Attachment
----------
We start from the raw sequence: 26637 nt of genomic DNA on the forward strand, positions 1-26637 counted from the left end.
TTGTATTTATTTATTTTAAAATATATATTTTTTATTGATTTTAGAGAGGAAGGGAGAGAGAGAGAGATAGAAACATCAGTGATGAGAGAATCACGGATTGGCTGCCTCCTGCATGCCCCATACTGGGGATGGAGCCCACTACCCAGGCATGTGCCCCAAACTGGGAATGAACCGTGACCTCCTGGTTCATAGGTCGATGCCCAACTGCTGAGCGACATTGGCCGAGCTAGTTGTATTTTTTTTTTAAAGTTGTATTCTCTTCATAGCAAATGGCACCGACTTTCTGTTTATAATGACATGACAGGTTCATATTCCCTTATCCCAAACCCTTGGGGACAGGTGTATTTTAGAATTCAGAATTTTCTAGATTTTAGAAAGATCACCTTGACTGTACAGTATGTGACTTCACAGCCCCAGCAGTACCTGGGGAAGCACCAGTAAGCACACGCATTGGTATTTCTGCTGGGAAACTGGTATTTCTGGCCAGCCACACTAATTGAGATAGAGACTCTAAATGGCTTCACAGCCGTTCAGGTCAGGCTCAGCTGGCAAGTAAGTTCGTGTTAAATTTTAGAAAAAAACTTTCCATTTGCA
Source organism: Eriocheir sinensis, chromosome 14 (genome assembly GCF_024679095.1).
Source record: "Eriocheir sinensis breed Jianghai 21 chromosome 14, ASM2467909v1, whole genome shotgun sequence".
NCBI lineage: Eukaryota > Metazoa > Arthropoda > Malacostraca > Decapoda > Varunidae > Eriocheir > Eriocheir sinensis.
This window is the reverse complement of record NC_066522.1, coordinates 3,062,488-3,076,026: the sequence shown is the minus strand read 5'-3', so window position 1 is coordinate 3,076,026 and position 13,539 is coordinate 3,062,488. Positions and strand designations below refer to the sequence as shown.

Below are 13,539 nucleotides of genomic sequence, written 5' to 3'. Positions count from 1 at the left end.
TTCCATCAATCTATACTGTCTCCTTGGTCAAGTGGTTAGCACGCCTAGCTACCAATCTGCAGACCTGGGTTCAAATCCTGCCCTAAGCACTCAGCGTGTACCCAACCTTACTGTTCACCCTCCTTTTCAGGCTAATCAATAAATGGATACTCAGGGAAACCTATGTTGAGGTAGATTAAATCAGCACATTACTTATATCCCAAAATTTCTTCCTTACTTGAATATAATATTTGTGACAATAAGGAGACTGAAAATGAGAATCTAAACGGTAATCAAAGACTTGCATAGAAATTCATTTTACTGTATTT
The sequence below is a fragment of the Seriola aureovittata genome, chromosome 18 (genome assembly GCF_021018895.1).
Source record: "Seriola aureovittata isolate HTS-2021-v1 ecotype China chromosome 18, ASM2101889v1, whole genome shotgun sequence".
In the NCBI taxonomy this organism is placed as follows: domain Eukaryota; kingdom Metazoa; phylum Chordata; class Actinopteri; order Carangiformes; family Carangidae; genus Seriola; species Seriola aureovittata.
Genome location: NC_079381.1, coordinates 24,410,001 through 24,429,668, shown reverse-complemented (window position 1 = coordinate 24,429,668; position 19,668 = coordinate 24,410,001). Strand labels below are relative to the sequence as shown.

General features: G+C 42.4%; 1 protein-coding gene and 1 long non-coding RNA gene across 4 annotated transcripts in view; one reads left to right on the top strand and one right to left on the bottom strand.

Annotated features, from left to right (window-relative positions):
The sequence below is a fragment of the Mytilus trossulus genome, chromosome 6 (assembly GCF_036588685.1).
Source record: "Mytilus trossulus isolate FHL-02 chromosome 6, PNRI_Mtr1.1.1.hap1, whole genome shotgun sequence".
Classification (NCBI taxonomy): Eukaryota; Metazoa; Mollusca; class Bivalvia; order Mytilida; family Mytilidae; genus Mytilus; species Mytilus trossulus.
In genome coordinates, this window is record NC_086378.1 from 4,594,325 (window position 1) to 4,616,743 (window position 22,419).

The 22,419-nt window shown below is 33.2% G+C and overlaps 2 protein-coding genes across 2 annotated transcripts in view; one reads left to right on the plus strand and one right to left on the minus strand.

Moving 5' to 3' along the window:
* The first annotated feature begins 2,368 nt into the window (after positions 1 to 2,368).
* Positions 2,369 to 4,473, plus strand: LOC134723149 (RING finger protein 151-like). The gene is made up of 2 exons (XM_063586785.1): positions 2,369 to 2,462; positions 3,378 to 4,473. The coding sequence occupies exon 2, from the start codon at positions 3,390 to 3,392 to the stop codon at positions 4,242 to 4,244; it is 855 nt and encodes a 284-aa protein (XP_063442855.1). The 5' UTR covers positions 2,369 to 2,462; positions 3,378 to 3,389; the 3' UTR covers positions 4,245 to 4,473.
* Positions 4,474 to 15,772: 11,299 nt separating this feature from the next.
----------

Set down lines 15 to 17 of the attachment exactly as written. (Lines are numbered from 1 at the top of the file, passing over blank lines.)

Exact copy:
The sequence below is a fragment of the Mytilus trossulus genome, chromosome 6 (assembly GCF_036588685.1).
Source record: "Mytilus trossulus isolate FHL-02 chromosome 6, PNRI_Mtr1.1.1.hap1, whole genome shotgun sequence".
Classification (NCBI taxonomy): Eukaryota; Metazoa; Mollusca; class Bivalvia; order Mytilida; family Mytilidae; genus Mytilus; species Mytilus trossulus.